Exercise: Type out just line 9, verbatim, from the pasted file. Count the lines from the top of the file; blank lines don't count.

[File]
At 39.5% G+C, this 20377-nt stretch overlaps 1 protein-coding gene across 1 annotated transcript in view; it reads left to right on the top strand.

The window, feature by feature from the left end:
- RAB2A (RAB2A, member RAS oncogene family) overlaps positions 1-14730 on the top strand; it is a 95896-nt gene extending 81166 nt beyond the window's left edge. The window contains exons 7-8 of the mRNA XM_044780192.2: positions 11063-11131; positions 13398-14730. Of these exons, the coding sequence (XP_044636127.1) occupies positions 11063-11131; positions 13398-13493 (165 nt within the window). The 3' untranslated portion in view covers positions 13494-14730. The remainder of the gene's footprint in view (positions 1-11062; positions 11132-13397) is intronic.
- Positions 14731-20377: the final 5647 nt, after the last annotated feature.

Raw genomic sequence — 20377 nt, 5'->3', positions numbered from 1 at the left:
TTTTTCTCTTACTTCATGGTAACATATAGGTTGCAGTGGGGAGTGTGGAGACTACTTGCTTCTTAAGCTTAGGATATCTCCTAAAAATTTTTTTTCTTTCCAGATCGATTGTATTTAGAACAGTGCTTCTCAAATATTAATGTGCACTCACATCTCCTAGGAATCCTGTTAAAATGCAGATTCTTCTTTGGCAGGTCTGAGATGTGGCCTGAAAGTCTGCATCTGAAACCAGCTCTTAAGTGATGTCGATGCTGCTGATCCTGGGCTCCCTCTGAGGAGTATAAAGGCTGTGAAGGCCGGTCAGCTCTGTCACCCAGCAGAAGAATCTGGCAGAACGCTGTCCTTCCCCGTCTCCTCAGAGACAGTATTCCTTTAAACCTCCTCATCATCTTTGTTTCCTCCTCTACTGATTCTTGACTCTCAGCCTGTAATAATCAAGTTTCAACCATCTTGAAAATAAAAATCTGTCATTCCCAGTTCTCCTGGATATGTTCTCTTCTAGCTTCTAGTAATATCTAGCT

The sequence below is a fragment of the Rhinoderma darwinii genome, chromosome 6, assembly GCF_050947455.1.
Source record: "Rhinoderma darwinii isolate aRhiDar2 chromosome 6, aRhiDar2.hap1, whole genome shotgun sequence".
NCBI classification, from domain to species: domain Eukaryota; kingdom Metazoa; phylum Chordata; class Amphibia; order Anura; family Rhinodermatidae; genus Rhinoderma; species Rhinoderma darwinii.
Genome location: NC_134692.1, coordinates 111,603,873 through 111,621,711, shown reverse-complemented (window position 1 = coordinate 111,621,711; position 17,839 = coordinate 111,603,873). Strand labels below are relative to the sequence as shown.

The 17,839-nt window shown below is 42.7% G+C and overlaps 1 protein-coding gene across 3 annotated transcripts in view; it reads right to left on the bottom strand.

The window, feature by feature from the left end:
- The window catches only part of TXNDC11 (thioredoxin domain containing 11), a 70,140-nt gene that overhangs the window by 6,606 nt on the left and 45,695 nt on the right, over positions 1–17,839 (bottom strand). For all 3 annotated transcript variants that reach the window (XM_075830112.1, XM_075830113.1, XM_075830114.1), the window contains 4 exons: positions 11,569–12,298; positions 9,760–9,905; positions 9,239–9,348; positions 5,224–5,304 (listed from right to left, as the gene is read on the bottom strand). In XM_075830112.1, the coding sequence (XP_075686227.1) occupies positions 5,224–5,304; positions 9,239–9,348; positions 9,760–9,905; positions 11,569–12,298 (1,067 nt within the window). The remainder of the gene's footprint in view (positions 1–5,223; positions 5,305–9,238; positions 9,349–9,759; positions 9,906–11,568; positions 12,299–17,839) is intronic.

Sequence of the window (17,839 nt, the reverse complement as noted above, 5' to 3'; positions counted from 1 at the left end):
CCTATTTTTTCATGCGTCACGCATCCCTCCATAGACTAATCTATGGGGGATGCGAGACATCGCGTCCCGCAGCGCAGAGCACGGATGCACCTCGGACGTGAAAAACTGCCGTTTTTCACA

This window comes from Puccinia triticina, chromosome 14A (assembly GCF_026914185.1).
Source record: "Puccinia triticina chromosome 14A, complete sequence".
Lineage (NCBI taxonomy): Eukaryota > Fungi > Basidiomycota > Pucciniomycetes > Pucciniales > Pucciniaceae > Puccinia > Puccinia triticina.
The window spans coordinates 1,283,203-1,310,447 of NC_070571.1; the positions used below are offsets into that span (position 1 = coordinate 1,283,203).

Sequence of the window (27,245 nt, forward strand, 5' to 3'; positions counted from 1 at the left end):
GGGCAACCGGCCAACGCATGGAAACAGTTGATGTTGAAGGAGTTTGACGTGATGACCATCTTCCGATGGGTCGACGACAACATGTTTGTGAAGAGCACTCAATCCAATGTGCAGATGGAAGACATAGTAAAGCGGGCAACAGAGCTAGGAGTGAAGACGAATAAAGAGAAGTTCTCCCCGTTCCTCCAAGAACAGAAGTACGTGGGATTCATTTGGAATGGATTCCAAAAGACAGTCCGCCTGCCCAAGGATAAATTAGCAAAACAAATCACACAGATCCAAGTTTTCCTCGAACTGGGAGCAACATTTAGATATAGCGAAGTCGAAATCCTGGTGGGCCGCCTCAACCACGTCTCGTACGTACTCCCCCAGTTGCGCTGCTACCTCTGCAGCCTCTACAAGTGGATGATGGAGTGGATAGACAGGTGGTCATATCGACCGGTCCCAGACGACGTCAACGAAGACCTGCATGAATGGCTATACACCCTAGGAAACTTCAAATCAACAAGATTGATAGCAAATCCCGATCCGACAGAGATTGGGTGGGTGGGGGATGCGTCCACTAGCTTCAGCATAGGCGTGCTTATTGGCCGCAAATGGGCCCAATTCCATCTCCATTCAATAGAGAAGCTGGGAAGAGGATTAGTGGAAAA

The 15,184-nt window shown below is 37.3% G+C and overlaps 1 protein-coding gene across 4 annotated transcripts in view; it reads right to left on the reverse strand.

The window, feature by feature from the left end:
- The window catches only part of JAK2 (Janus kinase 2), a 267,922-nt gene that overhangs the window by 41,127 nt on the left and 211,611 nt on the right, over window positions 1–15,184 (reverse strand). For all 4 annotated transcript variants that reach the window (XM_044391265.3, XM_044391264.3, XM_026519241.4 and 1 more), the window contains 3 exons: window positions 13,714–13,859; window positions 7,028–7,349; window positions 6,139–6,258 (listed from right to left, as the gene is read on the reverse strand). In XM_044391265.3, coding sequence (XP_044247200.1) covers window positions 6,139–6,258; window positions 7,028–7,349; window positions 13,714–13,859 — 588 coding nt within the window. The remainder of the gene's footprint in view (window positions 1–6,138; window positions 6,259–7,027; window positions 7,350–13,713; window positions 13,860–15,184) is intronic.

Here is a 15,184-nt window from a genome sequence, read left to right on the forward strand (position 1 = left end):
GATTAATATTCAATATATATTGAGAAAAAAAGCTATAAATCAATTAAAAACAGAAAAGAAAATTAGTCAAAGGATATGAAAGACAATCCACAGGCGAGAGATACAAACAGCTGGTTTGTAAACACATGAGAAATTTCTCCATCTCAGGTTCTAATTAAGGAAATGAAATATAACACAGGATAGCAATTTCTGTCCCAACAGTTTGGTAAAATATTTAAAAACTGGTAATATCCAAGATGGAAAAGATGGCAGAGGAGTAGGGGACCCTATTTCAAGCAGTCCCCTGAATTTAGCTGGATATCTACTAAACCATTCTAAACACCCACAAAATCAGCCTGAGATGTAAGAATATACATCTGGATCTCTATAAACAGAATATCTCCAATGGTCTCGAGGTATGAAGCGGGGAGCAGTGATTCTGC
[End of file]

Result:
NCBI classification, from domain to species: domain Eukaryota; kingdom Metazoa; phylum Chordata; class Amphibia; order Anura; family Rhinodermatidae; genus Rhinoderma; species Rhinoderma darwinii.